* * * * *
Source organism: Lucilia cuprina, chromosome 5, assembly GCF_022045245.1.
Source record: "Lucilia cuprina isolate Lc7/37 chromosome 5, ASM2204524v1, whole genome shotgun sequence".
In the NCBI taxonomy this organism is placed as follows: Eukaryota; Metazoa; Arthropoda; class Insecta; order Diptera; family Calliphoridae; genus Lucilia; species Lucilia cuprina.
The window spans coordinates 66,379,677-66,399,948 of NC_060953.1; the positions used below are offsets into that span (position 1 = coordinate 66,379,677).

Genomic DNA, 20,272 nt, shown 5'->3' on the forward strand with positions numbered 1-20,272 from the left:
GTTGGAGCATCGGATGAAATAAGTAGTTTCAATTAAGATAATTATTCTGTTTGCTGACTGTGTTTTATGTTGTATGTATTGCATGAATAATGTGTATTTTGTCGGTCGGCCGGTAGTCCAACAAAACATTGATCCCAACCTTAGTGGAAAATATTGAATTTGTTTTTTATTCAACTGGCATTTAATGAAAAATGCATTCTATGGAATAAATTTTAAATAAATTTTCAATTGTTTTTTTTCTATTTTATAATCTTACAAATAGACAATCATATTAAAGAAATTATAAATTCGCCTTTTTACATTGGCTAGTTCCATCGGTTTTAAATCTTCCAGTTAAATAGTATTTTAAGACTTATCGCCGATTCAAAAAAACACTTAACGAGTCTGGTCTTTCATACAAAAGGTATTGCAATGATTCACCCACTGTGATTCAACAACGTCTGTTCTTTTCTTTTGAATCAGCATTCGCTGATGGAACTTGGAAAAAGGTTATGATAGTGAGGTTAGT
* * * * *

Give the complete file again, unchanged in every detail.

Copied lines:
Source organism: Lucilia cuprina, chromosome 5, assembly GCF_022045245.1.
Source record: "Lucilia cuprina isolate Lc7/37 chromosome 5, ASM2204524v1, whole genome shotgun sequence".
In the NCBI taxonomy this organism is placed as follows: Eukaryota; Metazoa; Arthropoda; class Insecta; order Diptera; family Calliphoridae; genus Lucilia; species Lucilia cuprina.
The window spans coordinates 66,379,677-66,399,948 of NC_060953.1; the positions used below are offsets into that span (position 1 = coordinate 66,379,677).

Genomic DNA, 20,272 nt, shown 5'->3' on the forward strand with positions numbered 1-20,272 from the left:
GTTGGAGCATCGGATGAAATAAGTAGTTTCAATTAAGATAATTATTCTGTTTGCTGACTGTGTTTTATGTTGTATGTATTGCATGAATAATGTGTATTTTGTCGGTCGGCCGGTAGTCCAACAAAACATTGATCCCAACCTTAGTGGAAAATATTGAATTTGTTTTTTATTCAACTGGCATTTAATGAAAAATGCATTCTATGGAATAAATTTTAAATAAATTTTCAATTGTTTTTTTTCTATTTTATAATCTTACAAATAGACAATCATATTAAAGAAATTATAAATTCGCCTTTTTACATTGGCTAGTTCCATCGGTTTTAAATCTTCCAGTTAAATAGTATTTTAAGACTTATCGCCGATTCAAAAAAACACTTAACGAGTCTGGTCTTTCATACAAAAGGTATTGCAATGATTCACCCACTGTGATTCAACAACGTCTGTTCTTTTCTTTTGAATCAGCATTCGCTGATGGAACTTGGAAAAAGGTTATGATAGTGAGGTTAGT